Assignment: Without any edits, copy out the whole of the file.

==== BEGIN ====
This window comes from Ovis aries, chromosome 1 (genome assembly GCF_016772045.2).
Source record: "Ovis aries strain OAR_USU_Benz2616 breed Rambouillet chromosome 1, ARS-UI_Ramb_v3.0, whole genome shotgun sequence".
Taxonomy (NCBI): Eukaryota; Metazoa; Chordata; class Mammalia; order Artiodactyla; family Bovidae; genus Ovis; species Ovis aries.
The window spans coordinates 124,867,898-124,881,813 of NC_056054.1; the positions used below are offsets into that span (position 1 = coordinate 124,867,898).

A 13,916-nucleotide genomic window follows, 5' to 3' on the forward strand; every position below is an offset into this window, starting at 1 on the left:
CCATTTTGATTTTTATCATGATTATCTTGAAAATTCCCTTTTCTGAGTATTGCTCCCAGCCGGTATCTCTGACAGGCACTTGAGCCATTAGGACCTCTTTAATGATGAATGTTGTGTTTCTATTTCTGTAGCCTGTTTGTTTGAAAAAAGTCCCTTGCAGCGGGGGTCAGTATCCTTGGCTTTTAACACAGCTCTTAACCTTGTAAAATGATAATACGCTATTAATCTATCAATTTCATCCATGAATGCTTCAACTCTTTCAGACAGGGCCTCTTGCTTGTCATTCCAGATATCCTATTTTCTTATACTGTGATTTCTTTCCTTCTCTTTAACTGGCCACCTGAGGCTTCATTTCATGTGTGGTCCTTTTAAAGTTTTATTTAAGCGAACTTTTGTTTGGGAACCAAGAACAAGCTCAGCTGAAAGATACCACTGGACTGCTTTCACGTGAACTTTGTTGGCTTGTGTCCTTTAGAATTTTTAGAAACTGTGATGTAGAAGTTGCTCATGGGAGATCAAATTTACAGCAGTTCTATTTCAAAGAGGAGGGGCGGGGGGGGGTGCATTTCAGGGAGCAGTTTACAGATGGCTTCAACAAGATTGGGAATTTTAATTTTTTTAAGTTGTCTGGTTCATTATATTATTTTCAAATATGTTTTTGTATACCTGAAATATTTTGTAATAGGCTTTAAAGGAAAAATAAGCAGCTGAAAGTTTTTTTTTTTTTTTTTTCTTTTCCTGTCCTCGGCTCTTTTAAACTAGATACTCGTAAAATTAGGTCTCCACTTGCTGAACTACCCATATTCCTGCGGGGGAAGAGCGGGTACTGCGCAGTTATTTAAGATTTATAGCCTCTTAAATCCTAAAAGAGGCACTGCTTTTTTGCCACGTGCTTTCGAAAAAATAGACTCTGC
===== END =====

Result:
This window comes from Ovis aries, chromosome 1 (genome assembly GCF_016772045.2).
Source record: "Ovis aries strain OAR_USU_Benz2616 breed Rambouillet chromosome 1, ARS-UI_Ramb_v3.0, whole genome shotgun sequence".
Taxonomy (NCBI): Eukaryota; Metazoa; Chordata; class Mammalia; order Artiodactyla; family Bovidae; genus Ovis; species Ovis aries.
The window spans coordinates 124,867,898-124,881,813 of NC_056054.1; the positions used below are offsets into that span (position 1 = coordinate 124,867,898).

A 13,916-nucleotide genomic window follows, 5' to 3' on the forward strand; every position below is an offset into this window, starting at 1 on the left:
CCATTTTGATTTTTATCATGATTATCTTGAAAATTCCCTTTTCTGAGTATTGCTCCCAGCCGGTATCTCTGACAGGCACTTGAGCCATTAGGACCTCTTTAATGATGAATGTTGTGTTTCTATTTCTGTAGCCTGTTTGTTTGAAAAAAGTCCCTTGCAGCGGGGGTCAGTATCCTTGGCTTTTAACACAGCTCTTAACCTTGTAAAATGATAATACGCTATTAATCTATCAATTTCATCCATGAATGCTTCAACTCTTTCAGACAGGGCCTCTTGCTTGTCATTCCAGATATCCTATTTTCTTATACTGTGATTTCTTTCCTTCTCTTTAACTGGCCACCTGAGGCTTCATTTCATGTGTGGTCCTTTTAAAGTTTTATTTAAGCGAACTTTTGTTTGGGAACCAAGAACAAGCTCAGCTGAAAGATACCACTGGACTGCTTTCACGTGAACTTTGTTGGCTTGTGTCCTTTAGAATTTTTAGAAACTGTGATGTAGAAGTTGCTCATGGGAGATCAAATTTACAGCAGTTCTATTTCAAAGAGGAGGGGCGGGGGGGGGTGCATTTCAGGGAGCAGTTTACAGATGGCTTCAACAAGATTGGGAATTTTAATTTTTTTAAGTTGTCTGGTTCATTATATTATTTTCAAATATGTTTTTGTATACCTGAAATATTTTGTAATAGGCTTTAAAGGAAAAATAAGCAGCTGAAAGTTTTTTTTTTTTTTTTTTCTTTTCCTGTCCTCGGCTCTTTTAAACTAGATACTCGTAAAATTAGGTCTCCACTTGCTGAACTACCCATATTCCTGCGGGGGAAGAGCGGGTACTGCGCAGTTATTTAAGATTTATAGCCTCTTAAATCCTAAAAGAGGCACTGCTTTTTTGCCACGTGCTTTCGAAAAAATAGACTCTGC